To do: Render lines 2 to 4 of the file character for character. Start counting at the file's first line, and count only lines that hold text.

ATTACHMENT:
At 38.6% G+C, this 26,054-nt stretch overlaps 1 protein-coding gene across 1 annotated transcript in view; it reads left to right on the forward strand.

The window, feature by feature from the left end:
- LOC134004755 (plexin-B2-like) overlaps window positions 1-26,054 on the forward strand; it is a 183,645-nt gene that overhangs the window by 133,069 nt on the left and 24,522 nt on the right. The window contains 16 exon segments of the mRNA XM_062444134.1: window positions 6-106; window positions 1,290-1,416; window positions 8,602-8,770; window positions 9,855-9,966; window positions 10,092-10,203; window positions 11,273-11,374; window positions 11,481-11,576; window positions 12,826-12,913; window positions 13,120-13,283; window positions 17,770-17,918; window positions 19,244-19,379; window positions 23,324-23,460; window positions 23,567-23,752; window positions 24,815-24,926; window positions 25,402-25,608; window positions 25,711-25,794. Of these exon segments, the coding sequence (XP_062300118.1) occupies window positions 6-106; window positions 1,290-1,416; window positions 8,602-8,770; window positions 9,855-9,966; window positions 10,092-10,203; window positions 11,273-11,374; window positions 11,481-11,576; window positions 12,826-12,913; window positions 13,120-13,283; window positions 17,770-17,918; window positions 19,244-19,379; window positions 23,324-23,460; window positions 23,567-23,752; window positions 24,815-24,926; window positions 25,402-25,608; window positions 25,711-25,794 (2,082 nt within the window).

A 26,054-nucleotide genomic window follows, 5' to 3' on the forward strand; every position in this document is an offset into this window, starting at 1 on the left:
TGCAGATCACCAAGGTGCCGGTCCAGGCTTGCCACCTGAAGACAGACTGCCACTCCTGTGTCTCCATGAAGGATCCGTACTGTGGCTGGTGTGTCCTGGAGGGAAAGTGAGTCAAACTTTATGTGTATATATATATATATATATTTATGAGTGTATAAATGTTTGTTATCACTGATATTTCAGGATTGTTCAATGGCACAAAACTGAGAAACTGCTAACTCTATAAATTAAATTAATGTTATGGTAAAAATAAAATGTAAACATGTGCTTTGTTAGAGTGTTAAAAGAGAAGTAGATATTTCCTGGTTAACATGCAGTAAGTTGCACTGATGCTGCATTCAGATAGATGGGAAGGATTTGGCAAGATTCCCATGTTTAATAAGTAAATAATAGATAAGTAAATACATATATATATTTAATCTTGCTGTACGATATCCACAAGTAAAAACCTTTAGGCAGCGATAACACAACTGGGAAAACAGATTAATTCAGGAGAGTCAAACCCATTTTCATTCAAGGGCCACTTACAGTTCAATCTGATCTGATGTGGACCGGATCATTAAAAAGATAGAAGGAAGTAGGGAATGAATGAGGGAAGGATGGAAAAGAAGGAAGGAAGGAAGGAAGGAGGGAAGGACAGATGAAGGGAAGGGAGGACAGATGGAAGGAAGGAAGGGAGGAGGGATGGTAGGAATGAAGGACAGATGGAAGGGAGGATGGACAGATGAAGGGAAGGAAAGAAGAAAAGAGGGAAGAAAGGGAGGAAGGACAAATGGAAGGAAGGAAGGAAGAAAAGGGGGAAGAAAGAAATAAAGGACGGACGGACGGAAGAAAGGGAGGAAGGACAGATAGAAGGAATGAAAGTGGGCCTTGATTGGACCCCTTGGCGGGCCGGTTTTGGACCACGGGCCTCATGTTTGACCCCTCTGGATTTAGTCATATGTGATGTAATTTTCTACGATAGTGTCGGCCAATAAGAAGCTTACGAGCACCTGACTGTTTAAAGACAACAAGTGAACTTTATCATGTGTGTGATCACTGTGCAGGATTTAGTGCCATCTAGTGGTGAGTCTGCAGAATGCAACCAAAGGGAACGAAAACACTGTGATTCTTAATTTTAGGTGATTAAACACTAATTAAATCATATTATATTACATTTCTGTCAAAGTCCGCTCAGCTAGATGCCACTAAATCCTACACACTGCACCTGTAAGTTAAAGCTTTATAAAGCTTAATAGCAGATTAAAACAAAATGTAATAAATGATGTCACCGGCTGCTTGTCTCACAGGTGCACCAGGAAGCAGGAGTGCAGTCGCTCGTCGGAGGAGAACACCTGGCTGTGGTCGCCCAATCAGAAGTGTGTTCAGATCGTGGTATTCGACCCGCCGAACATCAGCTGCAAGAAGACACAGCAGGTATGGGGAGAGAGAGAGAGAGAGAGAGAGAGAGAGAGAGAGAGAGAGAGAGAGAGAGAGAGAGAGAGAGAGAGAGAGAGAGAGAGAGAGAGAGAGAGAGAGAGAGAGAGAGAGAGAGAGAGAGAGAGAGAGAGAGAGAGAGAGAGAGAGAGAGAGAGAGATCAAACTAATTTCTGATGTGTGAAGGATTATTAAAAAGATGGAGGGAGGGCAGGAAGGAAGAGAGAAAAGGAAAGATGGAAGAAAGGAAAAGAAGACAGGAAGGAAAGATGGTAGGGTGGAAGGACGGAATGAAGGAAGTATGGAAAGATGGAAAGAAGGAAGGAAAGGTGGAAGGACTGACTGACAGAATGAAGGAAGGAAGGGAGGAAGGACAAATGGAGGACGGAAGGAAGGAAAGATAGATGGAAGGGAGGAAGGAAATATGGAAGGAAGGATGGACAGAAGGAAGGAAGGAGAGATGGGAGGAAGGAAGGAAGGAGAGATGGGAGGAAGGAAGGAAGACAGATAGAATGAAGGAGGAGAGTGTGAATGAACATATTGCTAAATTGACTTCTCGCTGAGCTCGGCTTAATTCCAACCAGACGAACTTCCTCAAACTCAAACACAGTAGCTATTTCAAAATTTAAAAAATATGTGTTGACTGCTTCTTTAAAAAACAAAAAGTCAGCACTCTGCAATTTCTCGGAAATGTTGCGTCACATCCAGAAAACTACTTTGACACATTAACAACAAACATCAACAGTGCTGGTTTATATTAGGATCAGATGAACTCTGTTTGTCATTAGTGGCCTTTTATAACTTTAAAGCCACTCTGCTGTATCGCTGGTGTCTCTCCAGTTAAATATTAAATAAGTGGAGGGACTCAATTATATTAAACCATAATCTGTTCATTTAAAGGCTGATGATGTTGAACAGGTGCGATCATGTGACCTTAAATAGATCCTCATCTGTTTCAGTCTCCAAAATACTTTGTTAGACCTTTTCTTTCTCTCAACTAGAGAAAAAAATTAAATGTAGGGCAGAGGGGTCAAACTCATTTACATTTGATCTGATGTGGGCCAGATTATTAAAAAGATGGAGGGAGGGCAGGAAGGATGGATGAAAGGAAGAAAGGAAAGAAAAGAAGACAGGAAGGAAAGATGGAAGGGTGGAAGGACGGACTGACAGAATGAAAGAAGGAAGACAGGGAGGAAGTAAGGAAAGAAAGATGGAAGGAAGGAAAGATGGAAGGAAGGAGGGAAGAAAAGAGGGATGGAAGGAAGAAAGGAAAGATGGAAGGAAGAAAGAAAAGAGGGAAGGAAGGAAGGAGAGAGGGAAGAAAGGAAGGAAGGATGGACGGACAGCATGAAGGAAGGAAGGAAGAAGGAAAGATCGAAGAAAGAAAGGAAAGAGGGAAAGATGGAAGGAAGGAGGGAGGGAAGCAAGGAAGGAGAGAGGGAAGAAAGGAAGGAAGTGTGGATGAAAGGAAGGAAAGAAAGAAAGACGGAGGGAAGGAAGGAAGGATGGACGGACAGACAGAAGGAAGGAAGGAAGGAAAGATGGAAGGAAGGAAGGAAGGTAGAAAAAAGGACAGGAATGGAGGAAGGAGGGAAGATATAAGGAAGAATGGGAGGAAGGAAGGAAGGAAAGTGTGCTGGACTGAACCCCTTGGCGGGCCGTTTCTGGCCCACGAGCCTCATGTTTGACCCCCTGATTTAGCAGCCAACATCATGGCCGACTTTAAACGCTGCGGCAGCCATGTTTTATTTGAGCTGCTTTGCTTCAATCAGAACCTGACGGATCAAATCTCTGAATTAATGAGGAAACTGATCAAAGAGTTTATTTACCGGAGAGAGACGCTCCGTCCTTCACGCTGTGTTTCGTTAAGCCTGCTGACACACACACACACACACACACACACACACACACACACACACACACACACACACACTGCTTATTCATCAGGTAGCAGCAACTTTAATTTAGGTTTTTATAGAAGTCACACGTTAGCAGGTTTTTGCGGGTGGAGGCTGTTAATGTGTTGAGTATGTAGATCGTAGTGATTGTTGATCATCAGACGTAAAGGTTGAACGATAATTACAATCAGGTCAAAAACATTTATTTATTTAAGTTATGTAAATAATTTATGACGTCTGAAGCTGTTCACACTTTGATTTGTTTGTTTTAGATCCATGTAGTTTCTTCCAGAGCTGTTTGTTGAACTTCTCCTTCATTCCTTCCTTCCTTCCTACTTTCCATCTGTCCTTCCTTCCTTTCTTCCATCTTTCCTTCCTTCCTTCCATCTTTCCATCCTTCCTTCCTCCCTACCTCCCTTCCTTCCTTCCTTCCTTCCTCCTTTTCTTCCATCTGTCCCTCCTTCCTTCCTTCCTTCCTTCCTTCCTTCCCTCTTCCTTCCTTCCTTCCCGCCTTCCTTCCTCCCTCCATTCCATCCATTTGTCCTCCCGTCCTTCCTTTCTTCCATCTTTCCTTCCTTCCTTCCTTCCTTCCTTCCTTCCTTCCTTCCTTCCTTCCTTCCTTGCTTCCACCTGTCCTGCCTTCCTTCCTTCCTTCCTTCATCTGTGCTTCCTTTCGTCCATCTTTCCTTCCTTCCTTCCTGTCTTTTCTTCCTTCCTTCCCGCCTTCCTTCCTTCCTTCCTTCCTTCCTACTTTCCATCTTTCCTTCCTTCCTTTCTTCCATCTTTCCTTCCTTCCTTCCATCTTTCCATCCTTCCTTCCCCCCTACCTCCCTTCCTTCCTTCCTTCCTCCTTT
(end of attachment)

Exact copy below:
The window, feature by feature from the left end:
- LOC134004755 (plexin-B2-like) overlaps window positions 1-26,054 on the forward strand; it is a 183,645-nt gene that overhangs the window by 133,069 nt on the left and 24,522 nt on the right. The window contains 16 exon segments of the mRNA XM_062444134.1: window positions 6-106; window positions 1,290-1,416; window positions 8,602-8,770; window positions 9,855-9,966; window positions 10,092-10,203; window positions 11,273-11,374; window positions 11,481-11,576; window positions 12,826-12,913; window positions 13,120-13,283; window positions 17,770-17,918; window positions 19,244-19,379; window positions 23,324-23,460; window positions 23,567-23,752; window positions 24,815-24,926; window positions 25,402-25,608; window positions 25,711-25,794. Of these exon segments, the coding sequence (XP_062300118.1) occupies window positions 6-106; window positions 1,290-1,416; window positions 8,602-8,770; window positions 9,855-9,966; window positions 10,092-10,203; window positions 11,273-11,374; window positions 11,481-11,576; window positions 12,826-12,913; window positions 13,120-13,283; window positions 17,770-17,918; window positions 19,244-19,379; window positions 23,324-23,460; window positions 23,567-23,752; window positions 24,815-24,926; window positions 25,402-25,608; window positions 25,711-25,794 (2,082 nt within the window).

A 26,054-nucleotide genomic window follows, 5' to 3' on the forward strand; every position in this document is an offset into this window, starting at 1 on the left: